It is kind of hidden/not known but the pay are off-the-charts. I’m making 50% more than a typical mechanical engineer 3 years after switching.
Usually sales pays well but you are on commission and can be tough on the nerves. But sales engineers are usually not on commission so it is easier.
And b2b. Don’t go the b2c route.


#16

I think someone analysed already this. Google it. It all depends which PhD you have probably. Some PhD are just about passion, some other can be about money.


#17

That sounds cool. I might like doing that. You need luck though. I see our sales and they don’t look particularly relaxed all the time…


#18

Today nice salaries come from the IT industry, which is growing in Zurich with big international corporations fighting to hire the best people. Let’s say you are a machine learning expert with a PhD, you can easily earn more than 200k. And if you need a PhD, then ETH will pay you 60-80K, unheard in most other countries in the world.


#19

I debated with myself about this question for a year now and was drawn in both directions. In the end I came to the following conclusion (with the help of many friends):

  • If you want to do a PhD because it’s a fascinating field and you can endure the 4-5 years of blood and sweat, go for it. (This is partially true for me)
  • If you see PhD as an opportunity to boost your career, or even just your salary, then it’s not worth it. (This was a huge motivation for me)
  • Likewise if you are blinded by the fanciness of a PhD title in front of your name, it’s just not worth it. (I am an arrogant prick. So this one totally got me…)

Here’s my story:

  • I am someone who has many interests but a hard time sticking to something for a prolonged period. One month I’ll work on some mobile app, another month I go crazy at my work as an engineer, next month I’ll mess around with machine learning, data science etc… And that’s fine for me. I love exploring things.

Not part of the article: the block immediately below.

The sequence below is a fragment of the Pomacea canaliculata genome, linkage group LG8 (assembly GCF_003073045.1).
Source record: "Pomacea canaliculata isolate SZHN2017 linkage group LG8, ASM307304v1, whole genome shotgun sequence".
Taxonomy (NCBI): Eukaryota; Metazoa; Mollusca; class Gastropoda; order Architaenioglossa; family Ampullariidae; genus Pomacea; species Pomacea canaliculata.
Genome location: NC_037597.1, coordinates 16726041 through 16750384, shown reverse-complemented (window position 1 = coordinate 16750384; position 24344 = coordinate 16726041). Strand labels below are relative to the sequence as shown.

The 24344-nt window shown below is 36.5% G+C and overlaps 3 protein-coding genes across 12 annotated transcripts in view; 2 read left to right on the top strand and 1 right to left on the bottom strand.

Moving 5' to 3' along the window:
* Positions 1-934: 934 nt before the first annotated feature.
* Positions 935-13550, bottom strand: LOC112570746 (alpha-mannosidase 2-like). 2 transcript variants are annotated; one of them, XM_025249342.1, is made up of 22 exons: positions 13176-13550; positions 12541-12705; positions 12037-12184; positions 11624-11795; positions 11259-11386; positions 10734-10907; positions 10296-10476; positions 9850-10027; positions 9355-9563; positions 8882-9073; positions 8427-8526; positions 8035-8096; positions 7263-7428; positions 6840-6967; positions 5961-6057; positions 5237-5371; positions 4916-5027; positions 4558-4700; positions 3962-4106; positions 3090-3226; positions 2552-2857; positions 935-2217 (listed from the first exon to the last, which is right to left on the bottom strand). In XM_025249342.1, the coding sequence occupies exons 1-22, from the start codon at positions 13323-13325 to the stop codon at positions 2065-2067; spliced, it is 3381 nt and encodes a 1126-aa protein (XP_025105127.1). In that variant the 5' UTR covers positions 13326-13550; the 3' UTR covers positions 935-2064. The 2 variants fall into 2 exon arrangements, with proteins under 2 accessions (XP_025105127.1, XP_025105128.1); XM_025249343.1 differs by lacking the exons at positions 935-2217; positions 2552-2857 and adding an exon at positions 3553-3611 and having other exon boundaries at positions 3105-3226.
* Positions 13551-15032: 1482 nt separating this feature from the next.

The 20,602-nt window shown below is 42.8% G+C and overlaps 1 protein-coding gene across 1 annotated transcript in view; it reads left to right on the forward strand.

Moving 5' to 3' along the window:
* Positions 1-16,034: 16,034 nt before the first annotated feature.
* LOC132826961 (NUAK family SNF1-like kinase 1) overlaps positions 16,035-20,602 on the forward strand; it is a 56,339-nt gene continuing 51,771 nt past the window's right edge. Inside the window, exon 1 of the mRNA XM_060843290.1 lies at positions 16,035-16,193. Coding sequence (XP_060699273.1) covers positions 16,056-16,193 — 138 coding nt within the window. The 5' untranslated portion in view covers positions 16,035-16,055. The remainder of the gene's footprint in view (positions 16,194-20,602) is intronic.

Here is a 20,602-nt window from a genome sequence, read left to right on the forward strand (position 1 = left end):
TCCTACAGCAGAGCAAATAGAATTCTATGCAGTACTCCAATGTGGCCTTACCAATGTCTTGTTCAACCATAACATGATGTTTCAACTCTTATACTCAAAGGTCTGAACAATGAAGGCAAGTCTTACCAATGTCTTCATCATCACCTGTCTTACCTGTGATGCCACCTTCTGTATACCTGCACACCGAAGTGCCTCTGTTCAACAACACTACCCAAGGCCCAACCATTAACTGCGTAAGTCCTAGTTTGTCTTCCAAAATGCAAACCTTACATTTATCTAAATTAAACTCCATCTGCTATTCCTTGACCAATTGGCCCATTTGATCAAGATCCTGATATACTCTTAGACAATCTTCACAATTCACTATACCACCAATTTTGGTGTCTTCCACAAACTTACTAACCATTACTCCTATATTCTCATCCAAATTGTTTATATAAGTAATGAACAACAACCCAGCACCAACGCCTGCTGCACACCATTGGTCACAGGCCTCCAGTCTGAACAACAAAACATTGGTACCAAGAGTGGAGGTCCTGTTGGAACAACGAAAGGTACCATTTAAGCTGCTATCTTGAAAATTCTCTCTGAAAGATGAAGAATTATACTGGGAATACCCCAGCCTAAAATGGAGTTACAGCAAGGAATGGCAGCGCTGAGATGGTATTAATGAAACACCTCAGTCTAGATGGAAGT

• I am now 30 years old, completed master degree 1.5 years ago.
  • I earn 90k - 100k, been promised a significant by beginning of 2019 (whatever they think is “significant”)
  • Doing a PhD would bring me down to 60k-70k income.
  • In my field and among the people I know, it’s easily possible that the PhD takes 5 years to complete. That’s a loss of ~150k at my current salary. Taking salary raises into account, the loss might even get close to 200k. Money that could well be invested meanwhile.
  • I want kids some day, and I don’t want them in 6 years from now with an empty bank account, because I would only be able to set aside a few 100CHF per month during a PhD.

Funny enough, I was really drawn to doing a PhD before I discovered the whole FI community. The community got me so fired up, that I lost respect for the PhD and have now different plans. Actually, it is the first time in my life that finances interest me. So far I stashed the money on a bank account, knowing that it’s losing value by the day.

Another aspect of “just working at a company”: I am free to do business on the side in whatever form that may be (Apps, games, web services, consulting). No PhD student that I know of can afford to do things on the side because of time pressure, deadlines and whatnot.

Bottom line: If you see the PhD only as a financial benefit, don’t do it. That being said, in some fields (Biology, Physics) it’s a must. But these folks already know that and are probably in the middle of their PhD.

Sorry for the long post :slight_smile:


#20

My experience is exactly the opposite: at the uni I was free to do whatever I wanted, now that I have a high paying job I also have a contract preventing me to do basically anything else which would bring me extra money.

That said, I agree with much of your analysis. I would like to just add a note in favor of a phd: depending on your field, your success in the research, and your entrepreneurial skills, doing a phd might give you the chance to then fund a tech spinoff, which might prove very rewarding in the future (but risk and required efforts are high).